In cardiac muscle cells, however, the refractory period is approximately two hundred fifty milliseconds, which is almost the same length of time as the cardiac muscle cell contraction period. If tetanus can be an advantage stemming from the shorter refractory period of skeletal muscle, we must ask why we would want longer refractory periods in cardiac muscle. First, longer refractory periods limit the probability that myocardial cells will experience tetany. The heart functions as a four-chambered pump, from atria to ventricle to either the pulmonary or the systemic circulation. If atrial myocardial cells were to be continuously contracted, there would be no time at which the ventricular pressure would be greater than atrial pressure. This would cause the atrioventricular valves to remain open at all times. If ventricular myocardial cells were to be continuously contracted, there would be no point at which the aortic pressure would be greater than ventricular pressure, causing the semilunar valves to remain open at all times. With either set of valves, or even just one of the four valves, always open, there would be a regurgitation of blood thereby decreasing the efficiency of the heart as a pump. As the heart would have to work harder to overcome this decreased stroke volume, it would ultimately hypertrophy and become weakened.
The second negative side effect of complete tetany of myocardial cells would be the actual lack of pumping. In order to function properly, the four chambers of the heart must first expand as they fill with blood during diastole, and then contract as they expel blood during systole. If a chamber is in a state of continual contraction, it will not contract further to expel its blood volume into the next chamber or artery in the circulatory system. Although the three other chambers may be able to provide some pressure to move the blood if only one chamber is non-functional, the heart would ultimately be compromised in its efficiency. Just as seen in the discussion of faulty valve operation, this inefficiency would lead to a harder-working and weakened heart.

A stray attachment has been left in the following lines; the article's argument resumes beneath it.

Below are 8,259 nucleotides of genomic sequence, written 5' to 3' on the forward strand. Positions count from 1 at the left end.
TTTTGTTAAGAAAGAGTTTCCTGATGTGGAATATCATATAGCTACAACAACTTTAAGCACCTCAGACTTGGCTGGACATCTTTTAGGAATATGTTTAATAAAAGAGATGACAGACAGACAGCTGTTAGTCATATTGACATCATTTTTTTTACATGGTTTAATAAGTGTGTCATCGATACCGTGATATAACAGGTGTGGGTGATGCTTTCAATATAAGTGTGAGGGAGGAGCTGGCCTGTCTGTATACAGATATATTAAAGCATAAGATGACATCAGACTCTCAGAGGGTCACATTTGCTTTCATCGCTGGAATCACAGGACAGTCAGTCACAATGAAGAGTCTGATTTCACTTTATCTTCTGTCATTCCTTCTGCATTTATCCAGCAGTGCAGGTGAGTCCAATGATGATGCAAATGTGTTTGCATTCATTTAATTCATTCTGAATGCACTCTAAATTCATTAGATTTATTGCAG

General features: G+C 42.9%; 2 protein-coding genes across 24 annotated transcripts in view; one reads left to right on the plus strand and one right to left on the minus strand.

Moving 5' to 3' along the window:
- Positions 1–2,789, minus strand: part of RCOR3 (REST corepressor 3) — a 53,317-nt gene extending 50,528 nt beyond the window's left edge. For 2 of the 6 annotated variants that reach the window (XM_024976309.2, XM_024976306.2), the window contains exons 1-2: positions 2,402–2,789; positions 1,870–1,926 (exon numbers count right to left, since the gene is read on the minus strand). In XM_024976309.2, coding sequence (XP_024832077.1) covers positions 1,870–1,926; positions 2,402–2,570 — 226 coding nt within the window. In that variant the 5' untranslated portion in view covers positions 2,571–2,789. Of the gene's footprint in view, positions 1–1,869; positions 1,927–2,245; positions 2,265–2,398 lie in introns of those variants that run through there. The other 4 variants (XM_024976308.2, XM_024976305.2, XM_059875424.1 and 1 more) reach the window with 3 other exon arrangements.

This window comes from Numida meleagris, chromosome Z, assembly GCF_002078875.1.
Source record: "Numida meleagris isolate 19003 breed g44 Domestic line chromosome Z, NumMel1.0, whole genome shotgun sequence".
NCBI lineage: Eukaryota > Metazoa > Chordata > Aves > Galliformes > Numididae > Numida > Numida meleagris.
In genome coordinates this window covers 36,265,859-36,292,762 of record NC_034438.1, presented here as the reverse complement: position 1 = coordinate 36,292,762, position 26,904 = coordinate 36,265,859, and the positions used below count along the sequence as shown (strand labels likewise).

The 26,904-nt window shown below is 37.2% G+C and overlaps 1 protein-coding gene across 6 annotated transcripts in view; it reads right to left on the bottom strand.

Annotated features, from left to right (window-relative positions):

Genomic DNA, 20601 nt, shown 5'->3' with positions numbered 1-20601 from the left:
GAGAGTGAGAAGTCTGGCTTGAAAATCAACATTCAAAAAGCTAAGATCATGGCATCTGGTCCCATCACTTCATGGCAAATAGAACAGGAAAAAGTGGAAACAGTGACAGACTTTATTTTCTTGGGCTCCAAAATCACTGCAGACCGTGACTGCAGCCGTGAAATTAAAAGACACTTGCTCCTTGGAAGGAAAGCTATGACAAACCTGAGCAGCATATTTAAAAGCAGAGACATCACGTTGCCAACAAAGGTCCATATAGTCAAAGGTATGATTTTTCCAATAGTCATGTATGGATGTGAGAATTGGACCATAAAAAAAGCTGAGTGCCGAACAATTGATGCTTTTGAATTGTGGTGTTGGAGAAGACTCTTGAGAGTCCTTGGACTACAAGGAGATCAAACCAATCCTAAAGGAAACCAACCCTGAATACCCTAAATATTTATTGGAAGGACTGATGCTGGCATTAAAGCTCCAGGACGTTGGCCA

A final consideration in myocardial refractory period lengths is the overall coordination of the contractile myocardial cells in the heart. Examination of a normal electrocardiogram shows that the electrical stimuli in the heart follow a regular pattern for optimal functioning. The sinoatrial node, known as the pacemaker, in the right atrium first generates an impulse at a rate of about seventy times per minute when moderated by the sympathetic and parasympathetic nervous systems, or about one hundred times per minute when not moderated. This impulse is spread to both the right and left atria causing atrial contraction, as well as to the atrioventricular node in the interatrial septum through the internodal pathway. After an intensely brief delay of only one-tenth of a second, the impulse is sent down the atrioventricular bundle and bundle branches in the interventricular septum toward the apex of the heart. The impulse then speeds down the Purkinje fibers and into the ventricular myocardial cells, leading to ventricular contraction that twists from the apex of the heart superiorly to the pulmonary trunk and aorta. If any of the cells become hyperexcitable due to a shortened refractory period, there will be an ectopic focus, or contraction-generating impulse starting at a point other than the sinoatrial node, resulting in extrasystole. An extrasystole, or premature contraction on one beat, creates a longer period for the chamber to fill before the next regular contraction; this second contraction is them felt more powerfully as the additional stretching of the heart causes a stronger contraction. Extrasystole in any of the heart chambers can be life-threatening. The Frank Starling law of the heart details the positive relationship between the degree of stretch from pre-contraction filling of the heart chamber and the force with which the chamber contracts.